by Henry T. Vriesen
By the help of God the conquest of Canaan was accomplished. Nevertheless, there were still a few cities held by the Canaanites, but Israel had the rule over the country. Now the time had come to divide the land. Two tribes and a half—Reuben, Gad, and Manasseh—had already received their portion on the east side of the river Jordan; so there were nine and one-half tribes that had not yet received their portion. By the command of the Lord Joshua and the high priest, Eleazar, took care of this matter. Judah, one of the largest tribes, received the hill country west of the Dead Sea; Simeon received a portion south of this toward the desert; Benjamin’s portion was north of Judah on the east towards the Jordan; and Dan’s portion was north of Judah to the west, extending to the Great Sea. The middle of the country, around the city of Shechem, was allotted to Ephraim (son of Joseph). The second half of Manasseh was north of Ephraim, from the river Jordan to the Great Sea. North of Manasseh were Zebulun and Asher, their land extending to the Great Sea. Issachar and Naphtali received the territory that extended to the Jordan river and to the sea of Kinnoreth (Sea of Galilee). The tribe of Levi, who should serve as priests and Levites, did not receive any portion, but only a number of cities. The dividing of the land took place at Shiloh. After all the years of wandering the people certainly were glad that now they could settle down and have their own home in various parts of the country. At that time it could be said, “And the Lord gave them rest round about, according to all that he sware unto their fathers: and there stood not a man of all their enemies before them; the Lord delivered all their enemies into their hand.”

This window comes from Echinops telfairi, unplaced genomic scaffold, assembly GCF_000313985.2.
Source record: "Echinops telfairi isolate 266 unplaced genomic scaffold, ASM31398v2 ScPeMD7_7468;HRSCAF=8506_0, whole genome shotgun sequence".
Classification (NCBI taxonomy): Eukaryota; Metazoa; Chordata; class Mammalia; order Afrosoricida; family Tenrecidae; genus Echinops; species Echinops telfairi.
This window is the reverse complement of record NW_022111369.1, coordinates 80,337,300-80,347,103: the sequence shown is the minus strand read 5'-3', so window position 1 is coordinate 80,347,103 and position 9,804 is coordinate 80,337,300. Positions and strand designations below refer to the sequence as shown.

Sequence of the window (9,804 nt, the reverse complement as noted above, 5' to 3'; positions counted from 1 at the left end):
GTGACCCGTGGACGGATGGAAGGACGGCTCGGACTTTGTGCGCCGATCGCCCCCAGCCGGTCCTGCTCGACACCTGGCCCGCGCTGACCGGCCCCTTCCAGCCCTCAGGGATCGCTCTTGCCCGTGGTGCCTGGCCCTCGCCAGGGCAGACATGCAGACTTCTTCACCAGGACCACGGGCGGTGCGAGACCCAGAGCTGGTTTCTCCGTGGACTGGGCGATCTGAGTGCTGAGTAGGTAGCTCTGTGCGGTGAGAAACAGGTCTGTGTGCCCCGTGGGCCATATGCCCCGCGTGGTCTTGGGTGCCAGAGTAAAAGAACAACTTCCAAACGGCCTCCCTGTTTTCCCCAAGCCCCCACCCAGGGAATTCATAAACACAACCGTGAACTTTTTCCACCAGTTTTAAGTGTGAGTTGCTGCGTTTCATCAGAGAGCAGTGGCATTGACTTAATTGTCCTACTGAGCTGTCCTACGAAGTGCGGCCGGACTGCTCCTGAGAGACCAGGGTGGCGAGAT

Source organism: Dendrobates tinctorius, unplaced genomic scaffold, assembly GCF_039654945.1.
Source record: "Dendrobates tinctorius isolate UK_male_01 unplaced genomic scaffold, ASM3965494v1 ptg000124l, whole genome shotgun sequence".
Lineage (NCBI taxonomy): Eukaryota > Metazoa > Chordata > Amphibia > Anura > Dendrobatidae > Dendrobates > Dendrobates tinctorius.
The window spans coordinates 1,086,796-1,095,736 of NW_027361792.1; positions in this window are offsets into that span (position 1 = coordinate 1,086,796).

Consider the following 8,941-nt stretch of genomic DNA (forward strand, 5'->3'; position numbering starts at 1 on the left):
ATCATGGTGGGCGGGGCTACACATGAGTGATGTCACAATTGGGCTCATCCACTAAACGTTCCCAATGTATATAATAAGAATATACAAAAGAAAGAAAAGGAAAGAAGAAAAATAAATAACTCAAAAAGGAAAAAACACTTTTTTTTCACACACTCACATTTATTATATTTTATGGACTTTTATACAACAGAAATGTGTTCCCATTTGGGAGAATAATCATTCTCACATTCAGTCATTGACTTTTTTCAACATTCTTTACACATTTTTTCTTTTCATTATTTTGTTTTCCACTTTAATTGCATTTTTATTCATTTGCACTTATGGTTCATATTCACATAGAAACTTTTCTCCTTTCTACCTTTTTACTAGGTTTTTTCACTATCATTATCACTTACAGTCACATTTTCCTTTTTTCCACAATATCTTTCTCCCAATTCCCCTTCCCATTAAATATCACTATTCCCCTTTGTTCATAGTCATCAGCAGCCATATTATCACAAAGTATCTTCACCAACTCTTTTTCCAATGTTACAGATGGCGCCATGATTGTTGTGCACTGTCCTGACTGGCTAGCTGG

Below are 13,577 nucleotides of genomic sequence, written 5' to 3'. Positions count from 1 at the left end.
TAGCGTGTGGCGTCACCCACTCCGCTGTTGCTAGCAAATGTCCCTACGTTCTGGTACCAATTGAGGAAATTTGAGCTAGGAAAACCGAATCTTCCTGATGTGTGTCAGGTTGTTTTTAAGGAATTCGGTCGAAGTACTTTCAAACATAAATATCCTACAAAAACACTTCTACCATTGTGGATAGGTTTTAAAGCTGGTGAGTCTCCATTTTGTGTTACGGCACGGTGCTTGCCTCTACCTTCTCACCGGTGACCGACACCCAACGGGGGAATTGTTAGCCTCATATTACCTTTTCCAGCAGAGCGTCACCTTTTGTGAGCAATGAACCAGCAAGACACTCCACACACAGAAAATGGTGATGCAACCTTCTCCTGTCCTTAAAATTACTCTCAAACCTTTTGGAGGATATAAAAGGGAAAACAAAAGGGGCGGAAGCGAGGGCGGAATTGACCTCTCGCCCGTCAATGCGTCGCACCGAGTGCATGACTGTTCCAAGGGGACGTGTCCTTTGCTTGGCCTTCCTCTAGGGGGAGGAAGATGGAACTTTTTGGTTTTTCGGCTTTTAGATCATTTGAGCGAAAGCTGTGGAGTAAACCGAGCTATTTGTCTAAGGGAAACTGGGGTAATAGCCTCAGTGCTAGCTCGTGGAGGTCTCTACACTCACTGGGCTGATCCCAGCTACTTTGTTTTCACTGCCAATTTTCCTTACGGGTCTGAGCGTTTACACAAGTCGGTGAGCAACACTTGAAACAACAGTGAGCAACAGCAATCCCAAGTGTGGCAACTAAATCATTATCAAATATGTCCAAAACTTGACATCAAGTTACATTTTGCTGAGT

The tabernacle had been at Gilgal ever since Israel crossed the river Jordan. The time had now come to move it to a permanent place. Shiloh was chosen for its location. This place was located near the center of the land of Israel. All the people were commanded to come to this sanctuary three times every year to worship the Lord. They were to appear for the great feasts that they should observe at the tabernacle: the first was the Feast of the Passover, to remind Israel of the sparing of the firstborn at the departure from Egypt; the next was the Feast of Pentecost, fifty days after the Passover, it was a harvest festival to remind the people that God is the giver and fountain of all good; and the last was the Feast of Tabernacles, in the fall of the year, when for a week they slept in huts built of twigs and boughs, to remind them of the long years when they lived in tents in the wilderness. Some of the priests and some of the Levites stayed at Shiloh to take care of the worship of the tabernacle.For further information on this resource, click here.